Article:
- Oct 2011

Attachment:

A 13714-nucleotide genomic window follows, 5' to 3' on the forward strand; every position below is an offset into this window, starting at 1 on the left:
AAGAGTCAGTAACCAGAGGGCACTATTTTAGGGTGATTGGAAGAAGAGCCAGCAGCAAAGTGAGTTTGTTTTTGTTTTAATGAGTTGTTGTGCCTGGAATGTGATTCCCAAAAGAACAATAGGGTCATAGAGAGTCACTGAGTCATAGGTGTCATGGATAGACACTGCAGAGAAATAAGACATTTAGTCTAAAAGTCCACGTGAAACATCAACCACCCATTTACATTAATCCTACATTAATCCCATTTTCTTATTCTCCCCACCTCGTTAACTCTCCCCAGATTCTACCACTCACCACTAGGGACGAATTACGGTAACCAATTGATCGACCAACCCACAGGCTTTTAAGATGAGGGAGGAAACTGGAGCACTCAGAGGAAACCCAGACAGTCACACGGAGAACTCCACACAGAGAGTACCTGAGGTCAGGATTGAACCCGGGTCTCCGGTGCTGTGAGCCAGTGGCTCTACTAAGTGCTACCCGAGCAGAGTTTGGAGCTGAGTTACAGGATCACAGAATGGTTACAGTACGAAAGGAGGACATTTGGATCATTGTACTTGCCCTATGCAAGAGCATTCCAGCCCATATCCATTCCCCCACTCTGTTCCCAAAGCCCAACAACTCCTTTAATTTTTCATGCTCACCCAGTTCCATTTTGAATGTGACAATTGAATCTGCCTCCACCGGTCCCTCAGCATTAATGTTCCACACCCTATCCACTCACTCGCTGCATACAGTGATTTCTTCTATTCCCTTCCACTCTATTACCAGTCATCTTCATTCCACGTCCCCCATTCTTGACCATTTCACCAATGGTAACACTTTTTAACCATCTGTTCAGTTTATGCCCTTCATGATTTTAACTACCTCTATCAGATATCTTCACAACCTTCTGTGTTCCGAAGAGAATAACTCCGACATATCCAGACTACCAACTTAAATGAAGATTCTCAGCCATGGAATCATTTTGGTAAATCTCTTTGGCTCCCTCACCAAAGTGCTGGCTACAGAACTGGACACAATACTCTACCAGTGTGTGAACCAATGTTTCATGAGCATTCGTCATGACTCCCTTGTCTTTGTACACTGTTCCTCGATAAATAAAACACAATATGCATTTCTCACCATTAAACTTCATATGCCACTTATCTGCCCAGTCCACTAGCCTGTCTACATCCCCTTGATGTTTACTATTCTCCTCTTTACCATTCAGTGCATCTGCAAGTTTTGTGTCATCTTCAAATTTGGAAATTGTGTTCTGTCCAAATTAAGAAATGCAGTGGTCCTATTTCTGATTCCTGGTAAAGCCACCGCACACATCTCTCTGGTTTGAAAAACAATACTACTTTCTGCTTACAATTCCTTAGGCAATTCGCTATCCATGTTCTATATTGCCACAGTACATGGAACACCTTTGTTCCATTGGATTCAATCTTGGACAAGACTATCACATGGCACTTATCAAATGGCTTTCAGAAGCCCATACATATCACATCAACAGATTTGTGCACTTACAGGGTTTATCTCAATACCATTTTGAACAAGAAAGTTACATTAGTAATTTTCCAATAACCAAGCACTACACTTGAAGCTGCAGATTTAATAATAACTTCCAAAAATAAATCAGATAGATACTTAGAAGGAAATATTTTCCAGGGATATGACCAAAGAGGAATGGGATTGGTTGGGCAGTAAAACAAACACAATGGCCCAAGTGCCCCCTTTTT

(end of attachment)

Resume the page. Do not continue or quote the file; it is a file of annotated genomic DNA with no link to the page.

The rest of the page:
That is definitely a possibility. I do know that at least palatinate legions were reduced in number significantly, but yes, that may be the case for legions in general. However, later Byzantine meroi - the legion-equivalent - are 5 000 strong again. I wonder when exactly that particular reorganization happened.But Diocletian was 100 years before 400 CE. My readings suggest the divided legions eventually became permanent. Two cohorts here, two more over there, two more in a third place stopped being in the same legion and became three separate legions each of two cohorts. Probably long after Diocletian, but by the time of Adrianople, for example. At least one modern history of Adrianople refused to describe the Roman units as legions and instead called them regiments to reflect that none of these units had anywhere near ten cohorts. Admittedly it was a popular history. I don't claim it as authoritative, but I don't think we can compare the legions of Diocletian with the legions of Adrianople or the Notitia.